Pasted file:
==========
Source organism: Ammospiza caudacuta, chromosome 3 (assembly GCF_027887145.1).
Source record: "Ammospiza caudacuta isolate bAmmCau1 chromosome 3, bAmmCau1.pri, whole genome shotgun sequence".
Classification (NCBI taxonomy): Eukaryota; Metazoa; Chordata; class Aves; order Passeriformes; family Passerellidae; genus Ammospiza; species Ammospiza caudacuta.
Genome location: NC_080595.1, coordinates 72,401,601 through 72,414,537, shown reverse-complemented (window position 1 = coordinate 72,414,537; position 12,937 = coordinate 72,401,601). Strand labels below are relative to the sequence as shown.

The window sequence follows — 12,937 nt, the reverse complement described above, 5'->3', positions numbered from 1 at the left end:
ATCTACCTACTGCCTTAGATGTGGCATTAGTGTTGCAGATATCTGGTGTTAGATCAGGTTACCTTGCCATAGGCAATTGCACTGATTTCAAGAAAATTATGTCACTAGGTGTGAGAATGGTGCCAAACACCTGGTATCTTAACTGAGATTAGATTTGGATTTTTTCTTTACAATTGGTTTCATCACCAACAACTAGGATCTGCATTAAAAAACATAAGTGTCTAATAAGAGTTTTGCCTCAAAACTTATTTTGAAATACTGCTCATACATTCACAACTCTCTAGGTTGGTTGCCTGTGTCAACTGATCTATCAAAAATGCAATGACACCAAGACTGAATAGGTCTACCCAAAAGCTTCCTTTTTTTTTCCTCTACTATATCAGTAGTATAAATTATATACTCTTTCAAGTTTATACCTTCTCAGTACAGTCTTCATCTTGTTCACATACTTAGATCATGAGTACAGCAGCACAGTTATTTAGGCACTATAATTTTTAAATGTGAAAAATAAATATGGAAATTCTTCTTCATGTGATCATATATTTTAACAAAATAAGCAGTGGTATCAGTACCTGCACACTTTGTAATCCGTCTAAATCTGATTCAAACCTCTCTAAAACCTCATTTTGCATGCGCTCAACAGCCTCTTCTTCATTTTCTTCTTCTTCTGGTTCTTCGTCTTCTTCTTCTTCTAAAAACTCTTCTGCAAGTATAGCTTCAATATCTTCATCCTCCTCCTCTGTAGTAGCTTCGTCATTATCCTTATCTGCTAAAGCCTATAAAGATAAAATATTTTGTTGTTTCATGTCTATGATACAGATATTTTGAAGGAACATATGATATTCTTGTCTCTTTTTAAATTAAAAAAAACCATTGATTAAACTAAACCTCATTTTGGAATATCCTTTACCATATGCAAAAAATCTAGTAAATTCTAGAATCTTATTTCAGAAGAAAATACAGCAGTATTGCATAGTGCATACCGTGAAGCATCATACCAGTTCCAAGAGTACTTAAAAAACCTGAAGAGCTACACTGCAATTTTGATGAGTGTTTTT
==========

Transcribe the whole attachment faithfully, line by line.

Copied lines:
Source organism: Ammospiza caudacuta, chromosome 3 (assembly GCF_027887145.1).
Source record: "Ammospiza caudacuta isolate bAmmCau1 chromosome 3, bAmmCau1.pri, whole genome shotgun sequence".
Classification (NCBI taxonomy): Eukaryota; Metazoa; Chordata; class Aves; order Passeriformes; family Passerellidae; genus Ammospiza; species Ammospiza caudacuta.
Genome location: NC_080595.1, coordinates 72,401,601 through 72,414,537, shown reverse-complemented (window position 1 = coordinate 72,414,537; position 12,937 = coordinate 72,401,601). Strand labels below are relative to the sequence as shown.

The window sequence follows — 12,937 nt, the reverse complement described above, 5'->3', positions numbered from 1 at the left end:
ATCTACCTACTGCCTTAGATGTGGCATTAGTGTTGCAGATATCTGGTGTTAGATCAGGTTACCTTGCCATAGGCAATTGCACTGATTTCAAGAAAATTATGTCACTAGGTGTGAGAATGGTGCCAAACACCTGGTATCTTAACTGAGATTAGATTTGGATTTTTTCTTTACAATTGGTTTCATCACCAACAACTAGGATCTGCATTAAAAAACATAAGTGTCTAATAAGAGTTTTGCCTCAAAACTTATTTTGAAATACTGCTCATACATTCACAACTCTCTAGGTTGGTTGCCTGTGTCAACTGATCTATCAAAAATGCAATGACACCAAGACTGAATAGGTCTACCCAAAAGCTTCCTTTTTTTTTCCTCTACTATATCAGTAGTATAAATTATATACTCTTTCAAGTTTATACCTTCTCAGTACAGTCTTCATCTTGTTCACATACTTAGATCATGAGTACAGCAGCACAGTTATTTAGGCACTATAATTTTTAAATGTGAAAAATAAATATGGAAATTCTTCTTCATGTGATCATATATTTTAACAAAATAAGCAGTGGTATCAGTACCTGCACACTTTGTAATCCGTCTAAATCTGATTCAAACCTCTCTAAAACCTCATTTTGCATGCGCTCAACAGCCTCTTCTTCATTTTCTTCTTCTTCTGGTTCTTCGTCTTCTTCTTCTTCTAAAAACTCTTCTGCAAGTATAGCTTCAATATCTTCATCCTCCTCCTCTGTAGTAGCTTCGTCATTATCCTTATCTGCTAAAGCCTATAAAGATAAAATATTTTGTTGTTTCATGTCTATGATACAGATATTTTGAAGGAACATATGATATTCTTGTCTCTTTTTAAATTAAAAAAAACCATTGATTAAACTAAACCTCATTTTGGAATATCCTTTACCATATGCAAAAAATCTAGTAAATTCTAGAATCTTATTTCAGAAGAAAATACAGCAGTATTGCATAGTGCATACCGTGAAGCATCATACCAGTTCCAAGAGTACTTAAAAAACCTGAAGAGCTACACTGCAATTTTGATGAGTGTTTTT